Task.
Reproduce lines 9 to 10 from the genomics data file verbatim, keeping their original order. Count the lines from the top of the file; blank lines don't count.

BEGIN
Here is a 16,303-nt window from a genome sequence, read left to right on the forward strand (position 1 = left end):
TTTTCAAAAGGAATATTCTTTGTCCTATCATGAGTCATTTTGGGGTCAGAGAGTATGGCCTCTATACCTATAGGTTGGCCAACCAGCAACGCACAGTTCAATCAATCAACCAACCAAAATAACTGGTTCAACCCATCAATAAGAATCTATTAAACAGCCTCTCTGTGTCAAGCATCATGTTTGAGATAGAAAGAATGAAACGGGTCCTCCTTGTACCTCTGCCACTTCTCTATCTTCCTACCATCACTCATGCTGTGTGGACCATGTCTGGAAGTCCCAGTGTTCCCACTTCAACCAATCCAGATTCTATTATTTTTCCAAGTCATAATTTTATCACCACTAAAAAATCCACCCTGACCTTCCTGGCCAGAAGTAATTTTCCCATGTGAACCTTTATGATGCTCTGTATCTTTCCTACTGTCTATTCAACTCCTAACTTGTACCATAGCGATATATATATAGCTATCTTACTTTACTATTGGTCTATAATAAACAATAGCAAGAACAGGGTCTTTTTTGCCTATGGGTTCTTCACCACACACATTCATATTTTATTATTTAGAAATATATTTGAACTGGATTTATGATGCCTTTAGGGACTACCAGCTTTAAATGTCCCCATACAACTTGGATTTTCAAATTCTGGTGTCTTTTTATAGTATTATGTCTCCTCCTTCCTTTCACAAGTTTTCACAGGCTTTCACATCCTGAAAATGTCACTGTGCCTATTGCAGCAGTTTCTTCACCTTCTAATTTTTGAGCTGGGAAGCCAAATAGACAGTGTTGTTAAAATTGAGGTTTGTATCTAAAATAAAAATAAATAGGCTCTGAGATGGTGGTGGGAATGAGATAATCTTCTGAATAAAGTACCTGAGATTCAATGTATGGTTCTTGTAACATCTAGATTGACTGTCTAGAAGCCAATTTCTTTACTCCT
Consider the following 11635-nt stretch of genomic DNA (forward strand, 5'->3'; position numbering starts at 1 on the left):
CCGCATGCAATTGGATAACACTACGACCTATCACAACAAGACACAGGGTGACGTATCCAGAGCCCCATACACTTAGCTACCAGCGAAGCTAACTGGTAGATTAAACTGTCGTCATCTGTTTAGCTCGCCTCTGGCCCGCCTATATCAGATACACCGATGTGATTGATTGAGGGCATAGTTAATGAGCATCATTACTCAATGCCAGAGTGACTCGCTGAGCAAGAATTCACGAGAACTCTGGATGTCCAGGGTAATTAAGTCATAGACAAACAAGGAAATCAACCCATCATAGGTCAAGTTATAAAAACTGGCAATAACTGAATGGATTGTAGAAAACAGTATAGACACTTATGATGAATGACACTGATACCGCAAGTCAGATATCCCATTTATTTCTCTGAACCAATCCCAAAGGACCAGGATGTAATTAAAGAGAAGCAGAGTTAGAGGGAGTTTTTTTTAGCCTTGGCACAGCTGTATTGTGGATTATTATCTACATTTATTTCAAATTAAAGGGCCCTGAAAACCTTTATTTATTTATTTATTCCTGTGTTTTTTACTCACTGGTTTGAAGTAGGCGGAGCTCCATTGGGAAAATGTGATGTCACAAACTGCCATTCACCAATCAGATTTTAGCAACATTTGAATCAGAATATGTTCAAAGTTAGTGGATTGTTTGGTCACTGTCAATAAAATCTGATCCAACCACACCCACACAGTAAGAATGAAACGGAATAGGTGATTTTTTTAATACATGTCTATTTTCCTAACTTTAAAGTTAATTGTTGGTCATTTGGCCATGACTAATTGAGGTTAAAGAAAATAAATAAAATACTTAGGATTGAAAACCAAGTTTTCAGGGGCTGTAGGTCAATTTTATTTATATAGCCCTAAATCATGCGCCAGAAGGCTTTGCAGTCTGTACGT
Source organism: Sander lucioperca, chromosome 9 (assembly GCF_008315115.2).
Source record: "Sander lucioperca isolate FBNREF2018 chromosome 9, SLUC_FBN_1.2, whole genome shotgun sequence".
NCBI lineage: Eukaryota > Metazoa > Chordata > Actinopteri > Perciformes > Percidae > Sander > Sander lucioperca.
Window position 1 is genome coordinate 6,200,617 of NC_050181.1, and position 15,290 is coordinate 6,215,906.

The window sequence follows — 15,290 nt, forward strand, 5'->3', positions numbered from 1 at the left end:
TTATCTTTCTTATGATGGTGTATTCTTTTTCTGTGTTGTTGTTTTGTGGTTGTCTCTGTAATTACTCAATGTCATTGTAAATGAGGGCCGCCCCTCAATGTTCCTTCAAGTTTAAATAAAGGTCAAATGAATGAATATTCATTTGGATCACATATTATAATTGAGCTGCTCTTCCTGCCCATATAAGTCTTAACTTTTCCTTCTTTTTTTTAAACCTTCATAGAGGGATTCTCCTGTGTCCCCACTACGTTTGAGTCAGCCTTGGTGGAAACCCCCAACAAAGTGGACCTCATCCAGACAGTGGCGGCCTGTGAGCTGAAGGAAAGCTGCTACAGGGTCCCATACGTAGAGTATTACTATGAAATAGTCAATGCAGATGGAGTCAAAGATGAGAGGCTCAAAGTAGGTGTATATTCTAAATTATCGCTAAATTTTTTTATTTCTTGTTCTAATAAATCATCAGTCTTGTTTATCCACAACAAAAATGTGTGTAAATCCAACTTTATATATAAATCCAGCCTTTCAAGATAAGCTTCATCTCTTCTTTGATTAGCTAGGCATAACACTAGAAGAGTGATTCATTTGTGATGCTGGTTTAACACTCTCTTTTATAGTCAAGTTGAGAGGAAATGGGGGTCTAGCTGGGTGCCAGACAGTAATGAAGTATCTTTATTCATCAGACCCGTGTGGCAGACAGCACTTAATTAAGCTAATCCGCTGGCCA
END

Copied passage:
The window sequence follows — 15,290 nt, forward strand, 5'->3', positions numbered from 1 at the left end:
TTATCTTTCTTATGATGGTGTATTCTTTTTCTGTGTTGTTGTTTTGTGGTTGTCTCTGTAATTACTCAATGTCATTGTAAATGAGGGCCGCCCCTCAATGTTCCTTCAAGTTTAAATAAAGGTCAAATGAATGAATATTCATTTGGATCACATATTATAATTGAGCTGCTCTTCCTGCCCATATAAGTCTTAACTTTTCCTTCTTTTTTTTAAACCTTCATAGAGGGATTCTCCTGTGTCCCCACTACGTTTGAGTCAGCCTTGGTGGAAACCCCCAACAAAGTGGACCTCATCCAGACAGTGGCGGCCTGTGAGCTGAAGGAAAGCTGCTACAGGGTCCCATACGTAGAGTATTACTATGAAATAGTCAATGCAGATGGAGTCAAAGATGAGAGGCTCAAAGTAGGTGTATATTCTAAATTATCGCTAAATTTTTTTATTTCTTGTTCTAATAAATCATCAGTCTTGTTTATCCACAACAAAAATGTGTGTAAATCCAACTTTATATATAAATCCAGCCTTTCAAGATAAGCTTCATCTCTTCTTTGATTAGCTAGGCATAACACTAGAAGAGTGATTCATTTGTGATGCTGGTTTAACACTCTCTTTTATAGTCAAGTTGAGAGGAAATGGGGGTCTAGCTGGGTGCCAGACAGTAATGAAGTATCTTTATTCATCAGACCCGTGTGGCAGACAGCACTTAATTAAGCTAATCCGCTGGCCA